Indian police arrested 68 people taking part in protests around a flashpoint Hindu temple after a plea was made to the Supreme Court Monday seeking more time to follow an order to let women enter. The Sabarimala temple in the southern state of Kerala has become a major battleground between Hindu radicals and gender activists.
Tens of thousands of pilgrims have thronged to the hilltop shrine since it reopened Friday amid unprecedented security. “We arrested 68 devotees after overnight protests around Sabarimala,” V.N Saji, assistant commissioner of Kerala police, told AFP.
The board which manages Sabarimala temple approached the Supreme Court Monday to lodge a plea for more time to admit women, citing a lack of infrastructure.
The region has been increasingly tense with Hindu organisations and Prime Minister Narendra Modi’s Bharatiya Janata Party (BJP) opposing the Supreme Court order to let women in the temple. There have been several protests and strikes. Many pilgrims going to Sabarimala have also complained about restrictions on their movement during the new clampdown.
The Kerala government sent thousands of police to the region fearing a repeat of pitch battles around the temple in October, when the temple first reopened after the Supreme Court ordered the lifting of a longstanding ban on women between the ages of 10 and 50.
Police said many of those arrested late Sunday had been protesting against a ban on spending the night on the hilltop around the temple. Devotees, many shirtless in line with the tradition followed by pilgrims, chanted mantras as they faced off with police.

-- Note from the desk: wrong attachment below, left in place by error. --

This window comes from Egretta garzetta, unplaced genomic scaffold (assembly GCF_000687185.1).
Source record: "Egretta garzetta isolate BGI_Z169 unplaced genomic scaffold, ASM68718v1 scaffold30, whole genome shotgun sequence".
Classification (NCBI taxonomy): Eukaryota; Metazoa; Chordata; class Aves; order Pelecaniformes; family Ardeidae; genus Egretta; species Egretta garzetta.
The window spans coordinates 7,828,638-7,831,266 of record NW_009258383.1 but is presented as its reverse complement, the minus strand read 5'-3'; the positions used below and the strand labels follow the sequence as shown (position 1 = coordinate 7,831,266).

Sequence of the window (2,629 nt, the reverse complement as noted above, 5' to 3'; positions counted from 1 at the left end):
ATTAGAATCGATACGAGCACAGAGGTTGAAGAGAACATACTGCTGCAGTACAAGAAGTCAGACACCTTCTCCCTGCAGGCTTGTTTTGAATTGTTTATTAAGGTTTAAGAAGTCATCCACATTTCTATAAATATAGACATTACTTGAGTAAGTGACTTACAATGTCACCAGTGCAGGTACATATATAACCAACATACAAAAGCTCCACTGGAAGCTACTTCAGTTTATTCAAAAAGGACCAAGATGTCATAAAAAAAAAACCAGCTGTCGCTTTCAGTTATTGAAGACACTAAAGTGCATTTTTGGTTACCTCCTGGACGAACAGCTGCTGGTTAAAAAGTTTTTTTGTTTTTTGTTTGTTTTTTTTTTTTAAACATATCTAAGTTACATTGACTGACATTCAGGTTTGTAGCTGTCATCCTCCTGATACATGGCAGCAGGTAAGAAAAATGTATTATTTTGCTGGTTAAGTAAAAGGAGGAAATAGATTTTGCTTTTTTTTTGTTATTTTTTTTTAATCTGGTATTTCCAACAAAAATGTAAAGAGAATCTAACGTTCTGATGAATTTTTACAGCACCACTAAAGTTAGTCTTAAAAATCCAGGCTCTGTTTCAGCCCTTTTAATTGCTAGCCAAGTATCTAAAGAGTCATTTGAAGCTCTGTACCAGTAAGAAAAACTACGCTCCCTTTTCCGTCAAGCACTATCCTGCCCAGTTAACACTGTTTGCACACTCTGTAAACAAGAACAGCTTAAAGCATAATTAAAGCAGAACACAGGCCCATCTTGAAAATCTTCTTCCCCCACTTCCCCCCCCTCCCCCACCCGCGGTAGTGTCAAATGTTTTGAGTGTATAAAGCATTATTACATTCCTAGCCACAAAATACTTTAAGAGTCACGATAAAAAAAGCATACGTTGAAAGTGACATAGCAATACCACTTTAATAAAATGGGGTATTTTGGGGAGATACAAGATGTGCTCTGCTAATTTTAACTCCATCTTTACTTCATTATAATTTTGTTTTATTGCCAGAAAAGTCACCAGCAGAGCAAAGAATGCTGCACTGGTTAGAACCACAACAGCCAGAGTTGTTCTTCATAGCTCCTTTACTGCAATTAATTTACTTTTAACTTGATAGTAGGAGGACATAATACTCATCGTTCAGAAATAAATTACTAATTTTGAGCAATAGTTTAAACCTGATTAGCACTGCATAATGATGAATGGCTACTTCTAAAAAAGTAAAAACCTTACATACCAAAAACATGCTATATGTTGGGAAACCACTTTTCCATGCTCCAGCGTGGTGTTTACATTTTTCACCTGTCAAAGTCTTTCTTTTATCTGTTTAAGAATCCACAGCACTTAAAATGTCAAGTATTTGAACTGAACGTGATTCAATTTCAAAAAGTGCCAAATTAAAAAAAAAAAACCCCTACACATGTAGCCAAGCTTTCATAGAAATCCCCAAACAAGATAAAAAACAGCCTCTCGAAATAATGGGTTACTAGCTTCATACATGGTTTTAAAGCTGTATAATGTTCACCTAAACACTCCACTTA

Tens of thousands of pilgrims have thronged to the hilltop shrine since it reopened Friday amid unprecedented security.
“What the police has done is wrong. I am here with other locals to protest against the arrest of devotees,” Raghunathan Nair, one demonstrator told AFP. He was one of more than 100 people who protested outside a police camp, where all the arrested devotees were being their court hearing.
Dozens of women took part in protests, all chanting mantras and slogans to praise Lord Ayyappa, the celibate deity of Sabarimala temple. About 700 women have registered to pray at the temple over coming weeks however none has yet made it to the hilltop.
Protesters stopped one leading woman activist from leaving the state’s main airport to get to Sabarimala. The board which manages Sabarimala temple approached the Supreme Court Monday to lodge a plea for more time to admit women, citing a lack of infrastructure.
The temple board had expected a decision from the court today, but no date has yet been given for the court to hear the case to delay its ruling. In January, the country’s highest court will also hear challenges to its decision to lift the ban on women.
© Agence France-Presse